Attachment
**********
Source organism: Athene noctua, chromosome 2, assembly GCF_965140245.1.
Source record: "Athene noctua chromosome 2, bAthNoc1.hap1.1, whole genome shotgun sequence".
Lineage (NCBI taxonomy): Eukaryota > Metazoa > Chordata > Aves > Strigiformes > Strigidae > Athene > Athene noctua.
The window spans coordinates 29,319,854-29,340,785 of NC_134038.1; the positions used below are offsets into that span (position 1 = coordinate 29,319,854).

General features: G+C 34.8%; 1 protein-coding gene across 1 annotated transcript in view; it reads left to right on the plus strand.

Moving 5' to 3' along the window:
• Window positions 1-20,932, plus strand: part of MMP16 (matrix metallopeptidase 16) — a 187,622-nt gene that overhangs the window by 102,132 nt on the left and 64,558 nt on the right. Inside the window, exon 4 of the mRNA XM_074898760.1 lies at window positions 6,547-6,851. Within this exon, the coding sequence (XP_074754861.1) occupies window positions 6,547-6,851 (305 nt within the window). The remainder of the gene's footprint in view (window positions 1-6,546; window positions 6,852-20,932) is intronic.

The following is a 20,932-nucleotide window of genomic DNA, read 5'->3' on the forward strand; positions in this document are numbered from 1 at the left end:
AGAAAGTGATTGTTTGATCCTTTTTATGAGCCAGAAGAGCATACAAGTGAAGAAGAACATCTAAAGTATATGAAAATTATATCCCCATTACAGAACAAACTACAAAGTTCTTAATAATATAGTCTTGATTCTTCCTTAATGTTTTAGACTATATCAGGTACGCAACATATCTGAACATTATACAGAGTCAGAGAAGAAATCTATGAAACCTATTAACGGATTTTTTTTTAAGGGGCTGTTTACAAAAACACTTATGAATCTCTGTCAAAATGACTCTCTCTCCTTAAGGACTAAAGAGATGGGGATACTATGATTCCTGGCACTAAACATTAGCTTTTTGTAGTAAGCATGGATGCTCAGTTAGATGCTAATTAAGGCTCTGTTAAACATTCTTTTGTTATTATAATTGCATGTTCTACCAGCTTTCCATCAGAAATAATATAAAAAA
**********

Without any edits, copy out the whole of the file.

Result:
Source organism: Athene noctua, chromosome 2, assembly GCF_965140245.1.
Source record: "Athene noctua chromosome 2, bAthNoc1.hap1.1, whole genome shotgun sequence".
Lineage (NCBI taxonomy): Eukaryota > Metazoa > Chordata > Aves > Strigiformes > Strigidae > Athene > Athene noctua.
The window spans coordinates 29,319,854-29,340,785 of NC_134038.1; the positions used below are offsets into that span (position 1 = coordinate 29,319,854).

General features: G+C 34.8%; 1 protein-coding gene across 1 annotated transcript in view; it reads left to right on the plus strand.

Moving 5' to 3' along the window:
• Window positions 1-20,932, plus strand: part of MMP16 (matrix metallopeptidase 16) — a 187,622-nt gene that overhangs the window by 102,132 nt on the left and 64,558 nt on the right. Inside the window, exon 4 of the mRNA XM_074898760.1 lies at window positions 6,547-6,851. Within this exon, the coding sequence (XP_074754861.1) occupies window positions 6,547-6,851 (305 nt within the window). The remainder of the gene's footprint in view (window positions 1-6,546; window positions 6,852-20,932) is intronic.

The following is a 20,932-nucleotide window of genomic DNA, read 5'->3' on the forward strand; positions in this document are numbered from 1 at the left end:
AGAAAGTGATTGTTTGATCCTTTTTATGAGCCAGAAGAGCATACAAGTGAAGAAGAACATCTAAAGTATATGAAAATTATATCCCCATTACAGAACAAACTACAAAGTTCTTAATAATATAGTCTTGATTCTTCCTTAATGTTTTAGACTATATCAGGTACGCAACATATCTGAACATTATACAGAGTCAGAGAAGAAATCTATGAAACCTATTAACGGATTTTTTTTTAAGGGGCTGTTTACAAAAACACTTATGAATCTCTGTCAAAATGACTCTCTCTCCTTAAGGACTAAAGAGATGGGGATACTATGATTCCTGGCACTAAACATTAGCTTTTTGTAGTAAGCATGGATGCTCAGTTAGATGCTAATTAAGGCTCTGTTAAACATTCTTTTGTTATTATAATTGCATGTTCTACCAGCTTTCCATCAGAAATAATATAAAAAA